Two quarters joined to make the half circle formers being added to the keels. The keels are joined by thin 'jury' struts that will be removed once the other side is added
When all the formers are in place a start can be made with the planking.
I had not intended to use grey Depron but this portion of the fuselage is over 43" (1100mm) long so the planks have to be cut from the big 1250mm sheets that are only available in grey.
Having proposed this for the $100 twin contest there must be a real possibility that such a complex build will not be completed in time but I will keep plugging away just in case.
This should be a pretty amazing build. Best of luck with it!
With the half shell almost fully planked it can be lifted from the plan.
A start on the other half of the formers.
It occurred to me that the fuselage would need local reinforcing under the wing mount to resist the weight of the wing in a belly landing so extra formers with full internal sheeting.
It is also where the plane will be held for launching.
At this stage the fuselage has little torsional rigidity so the planks will have to added alternate sides to avoid building in a twist or a banana!:concern:
Completing the fuselage formers is a slow process.
This shows the sequence.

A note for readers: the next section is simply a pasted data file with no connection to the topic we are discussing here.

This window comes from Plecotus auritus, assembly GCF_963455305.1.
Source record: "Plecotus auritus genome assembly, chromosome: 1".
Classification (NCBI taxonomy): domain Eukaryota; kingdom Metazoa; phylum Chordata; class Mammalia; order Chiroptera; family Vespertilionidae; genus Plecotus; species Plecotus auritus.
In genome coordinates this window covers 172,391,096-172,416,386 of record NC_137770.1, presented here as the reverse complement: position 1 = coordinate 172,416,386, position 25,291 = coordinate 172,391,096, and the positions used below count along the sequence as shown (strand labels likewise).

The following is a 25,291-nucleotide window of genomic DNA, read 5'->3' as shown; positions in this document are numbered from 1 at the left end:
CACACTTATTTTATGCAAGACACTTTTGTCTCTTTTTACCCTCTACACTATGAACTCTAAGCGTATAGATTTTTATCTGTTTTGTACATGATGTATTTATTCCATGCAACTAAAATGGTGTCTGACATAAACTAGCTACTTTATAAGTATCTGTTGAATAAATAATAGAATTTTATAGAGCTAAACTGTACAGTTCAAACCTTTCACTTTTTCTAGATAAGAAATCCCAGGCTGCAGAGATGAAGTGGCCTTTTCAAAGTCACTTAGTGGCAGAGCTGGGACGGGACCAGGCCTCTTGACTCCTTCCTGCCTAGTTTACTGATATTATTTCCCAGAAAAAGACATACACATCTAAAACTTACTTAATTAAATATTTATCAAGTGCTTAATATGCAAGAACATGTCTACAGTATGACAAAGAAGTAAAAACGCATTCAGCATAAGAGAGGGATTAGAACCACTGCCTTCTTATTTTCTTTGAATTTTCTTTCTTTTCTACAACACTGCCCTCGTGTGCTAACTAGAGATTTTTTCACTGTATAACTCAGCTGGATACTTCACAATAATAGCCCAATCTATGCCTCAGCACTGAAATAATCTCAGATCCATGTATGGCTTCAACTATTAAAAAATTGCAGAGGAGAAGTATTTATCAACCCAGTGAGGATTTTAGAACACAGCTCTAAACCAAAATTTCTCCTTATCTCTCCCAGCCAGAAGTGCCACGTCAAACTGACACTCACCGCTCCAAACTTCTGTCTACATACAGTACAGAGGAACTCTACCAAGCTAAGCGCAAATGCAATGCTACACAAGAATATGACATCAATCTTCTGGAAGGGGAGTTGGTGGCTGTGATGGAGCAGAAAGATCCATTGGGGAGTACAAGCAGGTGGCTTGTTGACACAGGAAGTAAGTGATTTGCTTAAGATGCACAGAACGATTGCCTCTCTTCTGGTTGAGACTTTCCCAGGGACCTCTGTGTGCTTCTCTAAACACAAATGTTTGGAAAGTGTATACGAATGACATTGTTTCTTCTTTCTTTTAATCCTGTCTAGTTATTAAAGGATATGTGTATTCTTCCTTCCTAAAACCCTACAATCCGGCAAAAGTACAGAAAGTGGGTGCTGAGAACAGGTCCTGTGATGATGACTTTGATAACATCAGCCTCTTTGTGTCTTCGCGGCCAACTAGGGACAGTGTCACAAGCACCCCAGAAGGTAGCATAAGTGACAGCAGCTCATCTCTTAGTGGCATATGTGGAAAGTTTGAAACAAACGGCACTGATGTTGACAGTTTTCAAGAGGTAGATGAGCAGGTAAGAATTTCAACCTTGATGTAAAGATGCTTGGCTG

First the remaining half of the former ring is glued on and the jury strut removed.
Then the one piece inner flange is added to turn the former into an "I" beam. A tricky operation as it has to be cut to exactly the right length to ensure it makes contact all the way round the inside of the ring.
A flange is added to the lower keel to also turn that into an "I" beam.
Finally another jury strut is added to keep the former square.
Access limitations mean that each former has to be completed before work can start on the rest one and there are 23 to do!
Eventually it looks like this.
Now there just 17 more planks to add! ;)
And it definitely wont be complete by the 15th so it is no longer an competition entry.
I suppose I could submit my Hamilcar X. It was first built nearly 5 years ago but has only recently had its true maiden flight! (All the previous attempts were only seconds long and ended in a crash!)
The last plank, or rather the space where it is has to fit!
always the most difficult as it has to fit both sides all along it length.
The engine nacelles are huge (16" long!) and would not look out of place as the fuselage of a small park flyer. :eek:
There should be masses of room to fit the motor, ESC and battery in each.